Home Weather Sun And Showers For Florida; Tracking Hurricane Ida

Sun And Showers For Florida; Tracking Hurricane Ida

Saturday features a mix of sun and clouds.  Look for mostly afternoon showers and storms along the Gulf coast, while the east coast metro area will see showers and a few storms on a brisk and sometimes gusty ocean breeze throughout the day. The Lower Keys will feel the effects of Hurricane Ida off to the west, so look for periods of heavy rain and gusty winds there.   A high risk of dangerous rip currents is in place at the Atlantic beaches.  Highs on Saturday will be near 90 degrees in the east coast metro area and in the low 90s along the Gulf coast — but it will feel much hotter everywhere.

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Sunday will be partly sunny with plenty of showers and some storms moving in during the mid to late afternoon.  Sunday’s highs will be near 90 degrees in the east coast metro area and in the low 90s along the Gulf coast.

Monday will bring good sun alternating with passing showers and storms throughout the day.  Monday’s highs will be in the low 90s.

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Tuesday will feature mostly sunny skies and some showers and a few storms in the mid to late afternoon.  Tuesday’s highs will be in the low 90s.

Wednesday’s forecast calls for plenty of sun, a few clouds, passing showers, and a few storms in spots.  Highs on Wednesday will be in the low 90s.

[Track Hurricane Ida live on The Weather Channel]

Ida is now a hurricane and is expected to intensify rapidly before reaching the Louisiana coast on Sunday.  At 5 am Saturday, Hurricane Ida was located near 24.0 North, 85.2 West, about 510 miles southeast of New Orleans.  Maximum sustained winds were 80 miles per hour, and Ida was moving northwest at 16 miles per hour.  A hurricane warning is in effect from Intracoastal City, Louisiana to the Pearl River (including New Orleans).  There’s a hurricane watch from Cameron, Louisiana to Intracoastal City, and from the Pearl River to the Mississippi/Alabama border. Ida will be a powerful and extremely dangerous hurricane — possibly a category 4 — at landfall.  People in the warning area need to prepare for destructive winds, flooding rains, and life-threatening storm surge of up to 10 to 15 feet.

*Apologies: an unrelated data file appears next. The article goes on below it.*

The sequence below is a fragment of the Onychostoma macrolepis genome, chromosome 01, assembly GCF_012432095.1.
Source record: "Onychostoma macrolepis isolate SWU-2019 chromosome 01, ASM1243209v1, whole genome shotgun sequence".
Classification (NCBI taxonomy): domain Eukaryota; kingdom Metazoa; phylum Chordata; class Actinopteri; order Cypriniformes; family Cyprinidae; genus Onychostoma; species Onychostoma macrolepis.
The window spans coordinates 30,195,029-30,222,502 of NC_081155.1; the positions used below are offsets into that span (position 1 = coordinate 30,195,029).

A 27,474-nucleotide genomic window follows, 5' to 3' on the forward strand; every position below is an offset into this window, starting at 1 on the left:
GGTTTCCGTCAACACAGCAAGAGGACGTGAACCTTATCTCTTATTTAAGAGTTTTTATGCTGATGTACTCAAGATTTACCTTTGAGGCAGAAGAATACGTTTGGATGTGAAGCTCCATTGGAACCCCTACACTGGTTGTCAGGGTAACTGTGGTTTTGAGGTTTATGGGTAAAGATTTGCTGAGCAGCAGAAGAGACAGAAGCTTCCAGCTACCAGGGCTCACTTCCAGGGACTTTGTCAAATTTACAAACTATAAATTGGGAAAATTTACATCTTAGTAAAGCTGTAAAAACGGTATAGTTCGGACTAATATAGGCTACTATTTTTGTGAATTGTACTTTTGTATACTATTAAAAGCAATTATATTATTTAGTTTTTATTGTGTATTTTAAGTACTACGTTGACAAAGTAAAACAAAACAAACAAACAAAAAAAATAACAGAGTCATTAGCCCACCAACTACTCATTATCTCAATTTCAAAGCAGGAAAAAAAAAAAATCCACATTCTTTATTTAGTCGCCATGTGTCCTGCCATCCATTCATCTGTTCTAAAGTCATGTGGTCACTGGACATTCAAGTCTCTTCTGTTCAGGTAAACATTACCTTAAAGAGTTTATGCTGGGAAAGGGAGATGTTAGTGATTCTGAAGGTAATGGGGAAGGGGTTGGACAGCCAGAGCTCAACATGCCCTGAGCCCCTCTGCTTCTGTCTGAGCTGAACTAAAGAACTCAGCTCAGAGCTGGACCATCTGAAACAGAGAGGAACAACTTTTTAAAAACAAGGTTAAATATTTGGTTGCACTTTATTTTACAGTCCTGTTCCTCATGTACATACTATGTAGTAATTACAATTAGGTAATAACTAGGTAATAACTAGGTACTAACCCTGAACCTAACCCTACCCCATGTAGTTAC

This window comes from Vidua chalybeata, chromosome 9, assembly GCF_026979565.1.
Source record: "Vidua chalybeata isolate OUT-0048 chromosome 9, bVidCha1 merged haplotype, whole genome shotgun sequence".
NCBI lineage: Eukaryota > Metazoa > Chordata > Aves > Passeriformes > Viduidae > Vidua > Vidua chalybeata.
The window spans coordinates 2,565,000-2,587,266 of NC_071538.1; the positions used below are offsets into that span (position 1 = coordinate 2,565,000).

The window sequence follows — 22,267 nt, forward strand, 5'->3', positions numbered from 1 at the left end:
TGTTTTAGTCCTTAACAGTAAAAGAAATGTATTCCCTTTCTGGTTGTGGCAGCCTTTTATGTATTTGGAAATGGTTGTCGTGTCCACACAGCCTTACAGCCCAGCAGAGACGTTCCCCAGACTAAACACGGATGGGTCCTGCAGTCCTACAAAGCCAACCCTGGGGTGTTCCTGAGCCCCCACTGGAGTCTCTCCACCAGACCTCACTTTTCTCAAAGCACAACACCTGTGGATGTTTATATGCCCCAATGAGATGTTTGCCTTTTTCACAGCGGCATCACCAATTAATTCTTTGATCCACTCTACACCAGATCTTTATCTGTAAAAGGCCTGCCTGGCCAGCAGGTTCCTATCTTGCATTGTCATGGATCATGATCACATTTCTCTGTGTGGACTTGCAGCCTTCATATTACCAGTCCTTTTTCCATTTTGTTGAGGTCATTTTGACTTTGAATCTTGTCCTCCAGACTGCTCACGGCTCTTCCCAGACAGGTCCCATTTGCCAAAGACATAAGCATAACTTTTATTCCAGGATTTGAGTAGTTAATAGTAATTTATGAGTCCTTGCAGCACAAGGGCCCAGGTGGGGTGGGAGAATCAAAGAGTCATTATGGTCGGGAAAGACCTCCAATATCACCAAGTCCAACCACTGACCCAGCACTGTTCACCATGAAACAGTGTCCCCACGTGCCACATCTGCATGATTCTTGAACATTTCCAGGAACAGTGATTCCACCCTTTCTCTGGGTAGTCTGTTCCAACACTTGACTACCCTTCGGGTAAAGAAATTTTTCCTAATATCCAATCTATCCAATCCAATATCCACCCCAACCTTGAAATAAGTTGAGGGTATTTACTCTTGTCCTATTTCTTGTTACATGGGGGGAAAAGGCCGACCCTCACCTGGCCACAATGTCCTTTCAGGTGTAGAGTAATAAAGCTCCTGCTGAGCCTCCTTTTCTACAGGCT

The disturbance in the tropical central Atlantic is now Tropical Depression # 10.  At 5 am Saturday, TD # 10 was located near 14.0 North, 49.9 West, about 820 miles east-southeast of the Leeward Islands.  Maximum sustained winds were 35 miles per hour, and TD # 10 was moving north-northwest at 7 miles per hour.  While this system is expected to become a tropical storm, it is forecast to remain in the open waters of the Atlantic.

Elsewhere, the low several hundred miles east of Bermuda has a medium chance of developing into a depression early next week.  And a wave that will emerge from the African coast early next week has a medium chance of developing.

Donna Thomas has studied hurricanes for two decades. She holds a PhD in history when her experience with Hurricane Andrew ultimately led her to earn a degree in broadcast meteorology from Mississippi State University. Donna spent 15 years at WFOR-TV (CBS4 in Miami-Fort Lauderdale), where she worked as a weather producer with hurricane experts Bryan Norcross and David Bernard. She also produced hurricane specials and weather-related features and news coverage, as well as serving as pool TV producer at the National Hurricane Center during the 2004 and 2005 seasons. Donna also served as a researcher on NOAA's Atlantic Hurricane Database Reanalysis Project. Donna specializes in Florida's hurricane history.